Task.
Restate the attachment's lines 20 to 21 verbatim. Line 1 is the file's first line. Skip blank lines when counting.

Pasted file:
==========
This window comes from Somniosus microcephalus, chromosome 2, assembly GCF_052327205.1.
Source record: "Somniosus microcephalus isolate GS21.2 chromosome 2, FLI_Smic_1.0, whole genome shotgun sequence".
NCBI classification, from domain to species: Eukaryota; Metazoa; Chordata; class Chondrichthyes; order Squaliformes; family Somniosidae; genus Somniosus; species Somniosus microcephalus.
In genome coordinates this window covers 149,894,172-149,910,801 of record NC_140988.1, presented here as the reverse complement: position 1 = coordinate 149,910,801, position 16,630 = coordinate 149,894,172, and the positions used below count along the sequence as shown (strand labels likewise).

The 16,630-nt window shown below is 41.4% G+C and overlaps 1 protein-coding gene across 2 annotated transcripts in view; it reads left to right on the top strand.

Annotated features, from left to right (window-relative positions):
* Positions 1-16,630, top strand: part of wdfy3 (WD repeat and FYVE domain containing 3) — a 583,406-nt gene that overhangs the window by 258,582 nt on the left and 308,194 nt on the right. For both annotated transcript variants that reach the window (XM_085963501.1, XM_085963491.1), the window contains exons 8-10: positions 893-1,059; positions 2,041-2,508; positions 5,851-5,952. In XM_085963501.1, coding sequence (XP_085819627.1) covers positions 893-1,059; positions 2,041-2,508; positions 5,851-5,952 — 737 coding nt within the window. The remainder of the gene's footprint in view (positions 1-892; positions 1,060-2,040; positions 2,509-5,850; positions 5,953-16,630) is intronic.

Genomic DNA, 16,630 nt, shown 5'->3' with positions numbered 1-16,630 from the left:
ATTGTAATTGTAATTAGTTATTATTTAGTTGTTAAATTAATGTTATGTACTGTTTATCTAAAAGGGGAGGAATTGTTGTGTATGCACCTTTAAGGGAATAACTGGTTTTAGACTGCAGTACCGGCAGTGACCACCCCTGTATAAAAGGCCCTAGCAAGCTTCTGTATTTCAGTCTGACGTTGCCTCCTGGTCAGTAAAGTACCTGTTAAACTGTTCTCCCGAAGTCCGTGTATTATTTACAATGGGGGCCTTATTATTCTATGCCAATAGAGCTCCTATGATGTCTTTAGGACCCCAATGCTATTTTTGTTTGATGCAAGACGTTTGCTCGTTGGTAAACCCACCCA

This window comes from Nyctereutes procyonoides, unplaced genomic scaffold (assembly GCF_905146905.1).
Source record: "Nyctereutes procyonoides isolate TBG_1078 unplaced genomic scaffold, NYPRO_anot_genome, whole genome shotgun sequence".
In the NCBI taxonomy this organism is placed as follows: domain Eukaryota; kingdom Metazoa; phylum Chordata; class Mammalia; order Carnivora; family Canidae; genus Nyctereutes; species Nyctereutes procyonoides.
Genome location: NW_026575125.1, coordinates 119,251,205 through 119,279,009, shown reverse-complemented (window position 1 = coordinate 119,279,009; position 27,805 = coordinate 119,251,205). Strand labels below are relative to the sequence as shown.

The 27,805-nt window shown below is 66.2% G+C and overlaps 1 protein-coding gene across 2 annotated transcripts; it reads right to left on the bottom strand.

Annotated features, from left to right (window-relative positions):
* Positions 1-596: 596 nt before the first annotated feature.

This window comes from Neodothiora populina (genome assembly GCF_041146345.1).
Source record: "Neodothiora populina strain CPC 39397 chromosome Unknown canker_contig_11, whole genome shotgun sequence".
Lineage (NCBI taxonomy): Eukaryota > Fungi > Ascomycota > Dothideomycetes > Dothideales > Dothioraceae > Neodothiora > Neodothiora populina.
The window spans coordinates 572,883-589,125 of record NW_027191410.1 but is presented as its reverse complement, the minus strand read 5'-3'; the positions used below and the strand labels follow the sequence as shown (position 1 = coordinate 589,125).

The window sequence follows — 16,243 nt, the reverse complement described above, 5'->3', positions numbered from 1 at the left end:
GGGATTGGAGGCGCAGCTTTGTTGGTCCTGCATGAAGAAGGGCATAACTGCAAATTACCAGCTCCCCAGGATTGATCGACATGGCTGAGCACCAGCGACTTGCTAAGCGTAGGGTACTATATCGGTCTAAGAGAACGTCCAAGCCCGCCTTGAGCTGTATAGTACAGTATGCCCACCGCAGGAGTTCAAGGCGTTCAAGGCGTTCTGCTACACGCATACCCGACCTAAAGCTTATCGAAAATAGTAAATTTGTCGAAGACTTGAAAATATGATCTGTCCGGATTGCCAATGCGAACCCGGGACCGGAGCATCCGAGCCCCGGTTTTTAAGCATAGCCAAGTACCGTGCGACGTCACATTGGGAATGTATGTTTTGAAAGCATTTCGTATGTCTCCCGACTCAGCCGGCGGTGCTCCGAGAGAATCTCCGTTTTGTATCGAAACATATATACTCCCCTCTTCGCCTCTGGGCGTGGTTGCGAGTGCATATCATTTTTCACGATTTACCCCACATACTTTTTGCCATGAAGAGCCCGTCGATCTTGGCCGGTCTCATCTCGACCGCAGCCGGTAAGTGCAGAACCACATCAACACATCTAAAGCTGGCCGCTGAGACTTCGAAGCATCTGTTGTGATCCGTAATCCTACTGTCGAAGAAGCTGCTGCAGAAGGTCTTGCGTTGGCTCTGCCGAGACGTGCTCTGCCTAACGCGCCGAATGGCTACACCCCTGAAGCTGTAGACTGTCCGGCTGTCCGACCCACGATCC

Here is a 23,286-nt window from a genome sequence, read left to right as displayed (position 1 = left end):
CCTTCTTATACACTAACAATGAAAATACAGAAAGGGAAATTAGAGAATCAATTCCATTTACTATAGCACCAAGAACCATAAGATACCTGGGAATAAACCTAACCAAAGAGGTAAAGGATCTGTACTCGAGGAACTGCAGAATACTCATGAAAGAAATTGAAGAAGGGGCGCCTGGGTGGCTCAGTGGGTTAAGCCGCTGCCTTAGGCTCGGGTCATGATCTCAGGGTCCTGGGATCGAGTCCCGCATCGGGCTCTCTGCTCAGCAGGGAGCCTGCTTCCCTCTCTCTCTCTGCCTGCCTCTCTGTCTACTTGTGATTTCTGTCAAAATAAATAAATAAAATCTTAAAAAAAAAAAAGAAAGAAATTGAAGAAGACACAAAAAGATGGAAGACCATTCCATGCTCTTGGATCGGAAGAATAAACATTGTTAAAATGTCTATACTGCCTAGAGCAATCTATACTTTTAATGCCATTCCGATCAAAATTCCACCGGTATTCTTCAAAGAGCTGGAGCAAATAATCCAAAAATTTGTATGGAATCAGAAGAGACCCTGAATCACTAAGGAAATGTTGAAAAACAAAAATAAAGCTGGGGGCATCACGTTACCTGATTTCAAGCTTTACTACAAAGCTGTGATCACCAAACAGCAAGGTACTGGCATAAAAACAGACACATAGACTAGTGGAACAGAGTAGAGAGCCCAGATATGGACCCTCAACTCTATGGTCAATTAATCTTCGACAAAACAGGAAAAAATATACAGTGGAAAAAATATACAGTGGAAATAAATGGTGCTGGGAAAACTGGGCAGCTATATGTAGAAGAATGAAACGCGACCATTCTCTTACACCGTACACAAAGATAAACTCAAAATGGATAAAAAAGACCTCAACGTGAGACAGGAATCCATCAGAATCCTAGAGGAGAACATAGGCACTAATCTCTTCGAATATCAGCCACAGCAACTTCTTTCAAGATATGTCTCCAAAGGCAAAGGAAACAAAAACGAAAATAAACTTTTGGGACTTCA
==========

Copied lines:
The window spans coordinates 572,883-589,125 of record NW_027191410.1 but is presented as its reverse complement, the minus strand read 5'-3'; the positions used below and the strand labels follow the sequence as shown (position 1 = coordinate 589,125).

The window sequence follows — 16,243 nt, the reverse complement described above, 5'->3', positions numbered from 1 at the left end: